SIX MONTHS after Government offered a wage increase of four per cent to public servants, president of the Police Social Welfare Association (PSWA) acting ASP Gideon Dickson said on Thursday that members of the association have directed him to accept the offer.
The PSWA is the representing body for second-division officers in the Police Service.
In May, Chief Personnel Officer (CPO) Dr Daryl Dindial, in a counter-proposal to trade unions, offered no increase for 2014-2017, one per cent for 2018, no further increase for 2019-2020, and one per cent for the 2021 negotiating period.
While delivering his 2023 fiscal package in Parliament in September, Finance Minister Colm Imbert insisted government is prepared to only offer a four per cent wage increase for 2014-2019.
This offer was accepted by the Amalgamated Workers Union on August 29, and by the Defence Force in September.
In November, five trade unions including the PSWA, appeared before the Industrial Court to begin proceedings on the issue. The matter is expected to be heard by the court's special tribunal next year.
Speaking on Thursday, Dickson said while the PSWA membership directed him to accept the four per cent offer on Wednesday, the association is yet to have this instruction officially.
"We got a mandate from our membership yesterday to accept the four per cent offer with minor adjustments to allowances, that's as much as I can say.
"We have nothing in writing, but we have gotten a mandate. What is critical is we have nothing in writing," Dickson said. He urged the Prime Minister to see the value of the TTPS and officers' contributions.
Asked what allowances were adjusted as part of the offer, Dickson said he could not say as it was not confirmed, noting the matter is still before the Industrial Court.
He said he has not yet engaged Dindial and could not say when they would meet. Efforts to reach Dindial for comment on Thursday proved futile.
President of the Fire Service Association (FSA) Leo Ramkissoon expressed shock when told the police appear to have accepted the offer.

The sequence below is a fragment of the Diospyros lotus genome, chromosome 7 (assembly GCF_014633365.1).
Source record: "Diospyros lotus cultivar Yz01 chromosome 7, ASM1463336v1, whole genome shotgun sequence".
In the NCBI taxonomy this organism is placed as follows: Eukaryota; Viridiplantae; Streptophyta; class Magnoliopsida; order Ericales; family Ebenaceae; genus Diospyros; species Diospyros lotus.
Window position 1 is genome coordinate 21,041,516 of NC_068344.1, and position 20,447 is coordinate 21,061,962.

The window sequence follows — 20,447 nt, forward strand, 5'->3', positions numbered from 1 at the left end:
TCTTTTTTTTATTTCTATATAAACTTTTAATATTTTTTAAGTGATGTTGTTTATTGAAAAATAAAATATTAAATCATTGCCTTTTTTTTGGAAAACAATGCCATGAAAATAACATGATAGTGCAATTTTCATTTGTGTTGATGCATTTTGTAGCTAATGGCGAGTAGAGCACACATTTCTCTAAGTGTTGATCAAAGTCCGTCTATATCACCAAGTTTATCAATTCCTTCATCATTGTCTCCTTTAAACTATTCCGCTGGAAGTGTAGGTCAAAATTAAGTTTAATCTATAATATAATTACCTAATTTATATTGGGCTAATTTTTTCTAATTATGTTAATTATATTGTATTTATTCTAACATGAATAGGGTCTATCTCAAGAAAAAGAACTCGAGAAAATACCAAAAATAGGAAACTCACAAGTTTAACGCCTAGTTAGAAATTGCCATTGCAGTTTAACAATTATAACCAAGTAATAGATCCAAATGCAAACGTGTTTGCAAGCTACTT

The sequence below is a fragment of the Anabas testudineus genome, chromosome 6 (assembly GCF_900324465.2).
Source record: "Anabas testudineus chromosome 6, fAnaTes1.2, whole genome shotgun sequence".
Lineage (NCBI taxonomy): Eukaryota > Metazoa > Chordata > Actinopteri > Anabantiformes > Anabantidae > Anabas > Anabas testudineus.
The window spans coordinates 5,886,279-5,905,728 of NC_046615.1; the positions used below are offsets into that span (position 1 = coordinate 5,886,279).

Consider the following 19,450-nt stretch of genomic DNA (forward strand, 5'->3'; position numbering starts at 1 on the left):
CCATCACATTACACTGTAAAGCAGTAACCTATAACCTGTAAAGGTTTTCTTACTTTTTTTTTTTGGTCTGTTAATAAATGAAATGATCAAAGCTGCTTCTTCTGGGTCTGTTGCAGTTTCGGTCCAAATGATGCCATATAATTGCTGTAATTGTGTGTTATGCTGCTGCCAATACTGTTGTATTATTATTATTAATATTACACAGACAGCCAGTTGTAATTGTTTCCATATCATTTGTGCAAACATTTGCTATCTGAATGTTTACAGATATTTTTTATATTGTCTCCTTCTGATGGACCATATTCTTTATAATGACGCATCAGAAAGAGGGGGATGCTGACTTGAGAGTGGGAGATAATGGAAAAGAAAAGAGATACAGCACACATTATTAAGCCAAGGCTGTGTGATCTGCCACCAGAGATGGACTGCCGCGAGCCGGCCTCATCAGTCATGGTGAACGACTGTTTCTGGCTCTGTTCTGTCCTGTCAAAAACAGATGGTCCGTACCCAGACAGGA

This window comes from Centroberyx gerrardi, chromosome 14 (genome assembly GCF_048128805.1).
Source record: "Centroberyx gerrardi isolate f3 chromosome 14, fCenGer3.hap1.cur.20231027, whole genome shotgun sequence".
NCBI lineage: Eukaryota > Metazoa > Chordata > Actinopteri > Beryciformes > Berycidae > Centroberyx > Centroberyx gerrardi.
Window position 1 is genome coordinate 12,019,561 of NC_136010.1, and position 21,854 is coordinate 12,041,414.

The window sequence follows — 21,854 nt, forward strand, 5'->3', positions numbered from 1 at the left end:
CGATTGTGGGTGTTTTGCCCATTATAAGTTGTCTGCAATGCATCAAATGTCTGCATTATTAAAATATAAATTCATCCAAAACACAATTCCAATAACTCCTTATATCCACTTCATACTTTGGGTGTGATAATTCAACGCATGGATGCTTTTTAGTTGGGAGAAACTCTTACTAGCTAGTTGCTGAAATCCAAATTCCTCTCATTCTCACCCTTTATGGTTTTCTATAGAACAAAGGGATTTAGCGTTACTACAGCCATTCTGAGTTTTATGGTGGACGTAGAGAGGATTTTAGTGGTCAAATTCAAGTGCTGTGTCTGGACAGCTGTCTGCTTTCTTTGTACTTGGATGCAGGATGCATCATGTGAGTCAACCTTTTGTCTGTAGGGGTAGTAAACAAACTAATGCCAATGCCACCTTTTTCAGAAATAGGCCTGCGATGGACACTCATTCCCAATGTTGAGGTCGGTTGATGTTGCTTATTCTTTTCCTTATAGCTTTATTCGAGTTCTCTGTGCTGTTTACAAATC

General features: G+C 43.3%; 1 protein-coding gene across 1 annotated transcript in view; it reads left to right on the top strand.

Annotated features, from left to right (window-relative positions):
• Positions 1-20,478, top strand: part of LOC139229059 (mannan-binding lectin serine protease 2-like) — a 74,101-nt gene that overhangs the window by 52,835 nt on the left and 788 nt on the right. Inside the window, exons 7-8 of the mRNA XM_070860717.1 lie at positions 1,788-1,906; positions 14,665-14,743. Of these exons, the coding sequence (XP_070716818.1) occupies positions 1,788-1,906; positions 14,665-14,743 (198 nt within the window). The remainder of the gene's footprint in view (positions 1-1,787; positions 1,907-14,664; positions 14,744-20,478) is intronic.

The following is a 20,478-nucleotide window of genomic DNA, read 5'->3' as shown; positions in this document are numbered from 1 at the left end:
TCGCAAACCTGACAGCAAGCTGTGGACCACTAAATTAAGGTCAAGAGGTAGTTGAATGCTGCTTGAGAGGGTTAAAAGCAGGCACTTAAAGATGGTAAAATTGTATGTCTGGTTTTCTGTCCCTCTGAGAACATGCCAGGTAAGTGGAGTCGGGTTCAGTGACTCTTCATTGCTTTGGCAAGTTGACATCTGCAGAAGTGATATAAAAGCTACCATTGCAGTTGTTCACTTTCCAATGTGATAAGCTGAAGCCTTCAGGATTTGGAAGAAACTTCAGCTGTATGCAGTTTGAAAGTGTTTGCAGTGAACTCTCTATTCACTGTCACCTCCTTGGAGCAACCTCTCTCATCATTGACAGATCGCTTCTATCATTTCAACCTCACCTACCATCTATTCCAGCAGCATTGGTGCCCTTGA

Saying while he respects the independence of individual unions, he hoped more discussion would have been held with his association.
In May, the PSWA led by Dickson, FSA led by Ramkissoon and the Prison Officers Association (POA) led by Ceron Richards, went to the CPO's office on Alexandra Street, St Clair to deliver a letter rejecting the four per cent offer.
"All of the information circulating is shocking and surprising. For now, we're still trying to get more information.
"We respect the rights of any association to operate independently, but feel having been part of the protective services, each union should have some sort of communication with the other before such decisions are made.
"I am waiting to see how this unfolds, but as it is right now, I want to make it abundantly clear that the fire officers and their association still rejects that four per cent and are making preparations to deal with it in the Industrial Court."
Efforts to reach POA leader Richards via phone calls and WhatsApp messages, for a comment, were unsuccessful.
General secretary of the Amalgamated Workers Union Cassandra Tommy said she was happy the PSWA was moving to accept the offer.
"The fact remains that they (the police) would have gotten more niceties, so we are happy for them. It's all about negotiating, proper skills and representing their membership as best as they can," Tommy said.